5. “The White Boy Shuffle,” Paul Beatty

December 17, 2009 Leave a comment Go to comments

I didn’t know how to explain this to anyone when I was reading it, so the summary might be sort of disjointed.

This book is highly sarcastic/parodic story following Gunnar Kaufmann, a black teenager raised in an affluent suburb of Santa Monica whose mother decides that he is not getting the authentic black experience and moves the family to the ghetto. Which should give you an idea about the tone this book takes– it’s a witty, scathing critique of racial politics in the US told as a Bildungsroman, much of its criticism predicated around the idea of the “authentic” black experience.

Gunnar is a poet, writing his observations about Black street life on the walls of his neighborhood. The first time he plays basketball, at the age of twelve, he discovers that he can dunk. He doesn’t know enough about the sport to know that this is a feat, but everyone else does. Rapidly, he is pushed into a life of basketball stardom that eventually carries him to BU, which has recently bought its way into the Ivy League. With his new wife, a mail-order bride bought for him by a friend, Psycho Loco, from Japan, he moves into a small Boston apartment. His classmates and professor worship him in his first poetry class. All have read his chapbooks and so overwhelm him with praise that he simply walks home, stripping off his clothes on the street and laying naked with his pregnant wife while his entire class asks him questions about his process.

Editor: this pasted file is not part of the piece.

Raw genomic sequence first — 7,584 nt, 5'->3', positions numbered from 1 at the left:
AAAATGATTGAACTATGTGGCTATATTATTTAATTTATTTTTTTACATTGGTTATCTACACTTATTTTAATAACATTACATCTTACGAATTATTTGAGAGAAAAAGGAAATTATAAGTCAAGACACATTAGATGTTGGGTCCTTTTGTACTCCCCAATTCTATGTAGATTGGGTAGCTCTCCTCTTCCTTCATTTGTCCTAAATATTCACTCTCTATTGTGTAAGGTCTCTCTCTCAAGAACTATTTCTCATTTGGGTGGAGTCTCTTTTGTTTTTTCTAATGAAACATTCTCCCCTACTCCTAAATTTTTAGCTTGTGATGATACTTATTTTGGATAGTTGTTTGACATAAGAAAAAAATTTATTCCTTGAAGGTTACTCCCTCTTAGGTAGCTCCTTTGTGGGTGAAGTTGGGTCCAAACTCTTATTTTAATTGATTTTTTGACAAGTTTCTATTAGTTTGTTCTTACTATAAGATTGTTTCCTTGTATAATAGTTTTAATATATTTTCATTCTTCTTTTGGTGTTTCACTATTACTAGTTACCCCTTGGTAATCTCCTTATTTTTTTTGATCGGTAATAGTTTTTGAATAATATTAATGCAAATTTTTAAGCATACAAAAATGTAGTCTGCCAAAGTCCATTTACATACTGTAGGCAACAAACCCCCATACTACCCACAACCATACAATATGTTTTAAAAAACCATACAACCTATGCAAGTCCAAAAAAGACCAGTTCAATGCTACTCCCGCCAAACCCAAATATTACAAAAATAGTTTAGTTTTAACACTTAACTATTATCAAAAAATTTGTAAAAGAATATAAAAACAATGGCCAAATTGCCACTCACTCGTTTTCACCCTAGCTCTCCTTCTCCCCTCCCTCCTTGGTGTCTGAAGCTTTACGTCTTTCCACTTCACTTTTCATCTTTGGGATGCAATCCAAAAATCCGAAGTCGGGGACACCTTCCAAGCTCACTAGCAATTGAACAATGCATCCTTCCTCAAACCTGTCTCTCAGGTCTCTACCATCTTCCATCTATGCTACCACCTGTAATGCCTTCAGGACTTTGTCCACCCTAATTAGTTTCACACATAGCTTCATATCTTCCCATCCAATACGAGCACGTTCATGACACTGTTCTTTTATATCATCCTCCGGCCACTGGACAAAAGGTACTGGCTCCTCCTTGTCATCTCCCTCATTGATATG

More when I have the book with me.

Page count: 226
Page total: 961

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